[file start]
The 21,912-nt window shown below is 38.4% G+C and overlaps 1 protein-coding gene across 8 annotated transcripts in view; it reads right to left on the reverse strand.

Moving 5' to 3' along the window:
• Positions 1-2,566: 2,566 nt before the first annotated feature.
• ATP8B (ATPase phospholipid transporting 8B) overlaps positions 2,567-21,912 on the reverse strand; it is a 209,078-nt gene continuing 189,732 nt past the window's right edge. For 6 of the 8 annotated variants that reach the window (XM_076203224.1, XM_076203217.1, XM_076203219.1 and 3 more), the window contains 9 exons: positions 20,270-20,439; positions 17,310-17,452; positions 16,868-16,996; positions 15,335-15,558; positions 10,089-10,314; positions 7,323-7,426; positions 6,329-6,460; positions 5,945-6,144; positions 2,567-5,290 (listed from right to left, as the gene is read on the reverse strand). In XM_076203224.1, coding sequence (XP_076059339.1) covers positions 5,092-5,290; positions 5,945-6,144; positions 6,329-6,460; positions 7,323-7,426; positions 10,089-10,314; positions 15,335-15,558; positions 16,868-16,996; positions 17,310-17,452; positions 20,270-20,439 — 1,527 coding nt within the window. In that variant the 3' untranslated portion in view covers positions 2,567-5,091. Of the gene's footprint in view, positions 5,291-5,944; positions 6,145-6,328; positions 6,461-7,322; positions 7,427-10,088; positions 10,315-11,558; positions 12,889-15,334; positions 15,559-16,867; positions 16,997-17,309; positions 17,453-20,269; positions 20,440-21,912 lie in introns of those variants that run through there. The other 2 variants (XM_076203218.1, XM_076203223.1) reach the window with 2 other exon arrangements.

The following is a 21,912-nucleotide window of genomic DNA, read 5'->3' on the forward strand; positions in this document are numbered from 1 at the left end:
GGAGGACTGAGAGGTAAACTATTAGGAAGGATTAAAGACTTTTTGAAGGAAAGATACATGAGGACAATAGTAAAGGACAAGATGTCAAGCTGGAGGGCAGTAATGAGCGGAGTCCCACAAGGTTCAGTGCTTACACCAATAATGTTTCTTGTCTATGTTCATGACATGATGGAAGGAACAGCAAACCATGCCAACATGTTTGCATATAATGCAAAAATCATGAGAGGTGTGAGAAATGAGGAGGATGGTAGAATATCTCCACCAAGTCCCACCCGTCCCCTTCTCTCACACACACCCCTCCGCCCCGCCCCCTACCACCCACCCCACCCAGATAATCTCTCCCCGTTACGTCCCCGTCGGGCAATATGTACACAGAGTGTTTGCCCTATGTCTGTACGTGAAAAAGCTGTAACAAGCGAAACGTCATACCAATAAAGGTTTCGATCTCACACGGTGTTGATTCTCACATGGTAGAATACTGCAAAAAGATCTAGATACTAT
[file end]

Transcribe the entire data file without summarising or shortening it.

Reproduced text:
The 21,912-nt window shown below is 38.4% G+C and overlaps 1 protein-coding gene across 8 annotated transcripts in view; it reads right to left on the reverse strand.

Moving 5' to 3' along the window:
• Positions 1-2,566: 2,566 nt before the first annotated feature.
• ATP8B (ATPase phospholipid transporting 8B) overlaps positions 2,567-21,912 on the reverse strand; it is a 209,078-nt gene continuing 189,732 nt past the window's right edge. For 6 of the 8 annotated variants that reach the window (XM_076203224.1, XM_076203217.1, XM_076203219.1 and 3 more), the window contains 9 exons: positions 20,270-20,439; positions 17,310-17,452; positions 16,868-16,996; positions 15,335-15,558; positions 10,089-10,314; positions 7,323-7,426; positions 6,329-6,460; positions 5,945-6,144; positions 2,567-5,290 (listed from right to left, as the gene is read on the reverse strand). In XM_076203224.1, coding sequence (XP_076059339.1) covers positions 5,092-5,290; positions 5,945-6,144; positions 6,329-6,460; positions 7,323-7,426; positions 10,089-10,314; positions 15,335-15,558; positions 16,868-16,996; positions 17,310-17,452; positions 20,270-20,439 — 1,527 coding nt within the window. In that variant the 3' untranslated portion in view covers positions 2,567-5,091. Of the gene's footprint in view, positions 5,291-5,944; positions 6,145-6,328; positions 6,461-7,322; positions 7,427-10,088; positions 10,315-11,558; positions 12,889-15,334; positions 15,559-16,867; positions 16,997-17,309; positions 17,453-20,269; positions 20,440-21,912 lie in introns of those variants that run through there. The other 2 variants (XM_076203218.1, XM_076203223.1) reach the window with 2 other exon arrangements.

The following is a 21,912-nucleotide window of genomic DNA, read 5'->3' on the forward strand; positions in this document are numbered from 1 at the left end:
GGAGGACTGAGAGGTAAACTATTAGGAAGGATTAAAGACTTTTTGAAGGAAAGATACATGAGGACAATAGTAAAGGACAAGATGTCAAGCTGGAGGGCAGTAATGAGCGGAGTCCCACAAGGTTCAGTGCTTACACCAATAATGTTTCTTGTCTATGTTCATGACATGATGGAAGGAACAGCAAACCATGCCAACATGTTTGCATATAATGCAAAAATCATGAGAGGTGTGAGAAATGAGGAGGATGGTAGAATATCTCCACCAAGTCCCACCCGTCCCCTTCTCTCACACACACCCCTCCGCCCCGCCCCCTACCACCCACCCCACCCAGATAATCTCTCCCCGTTACGTCCCCGTCGGGCAATATGTACACAGAGTGTTTGCCCTATGTCTGTACGTGAAAAAGCTGTAACAAGCGAAACGTCATACCAATAAAGGTTTCGATCTCACACGGTGTTGATTCTCACATGGTAGAATACTGCAAAAAGATCTAGATACTAT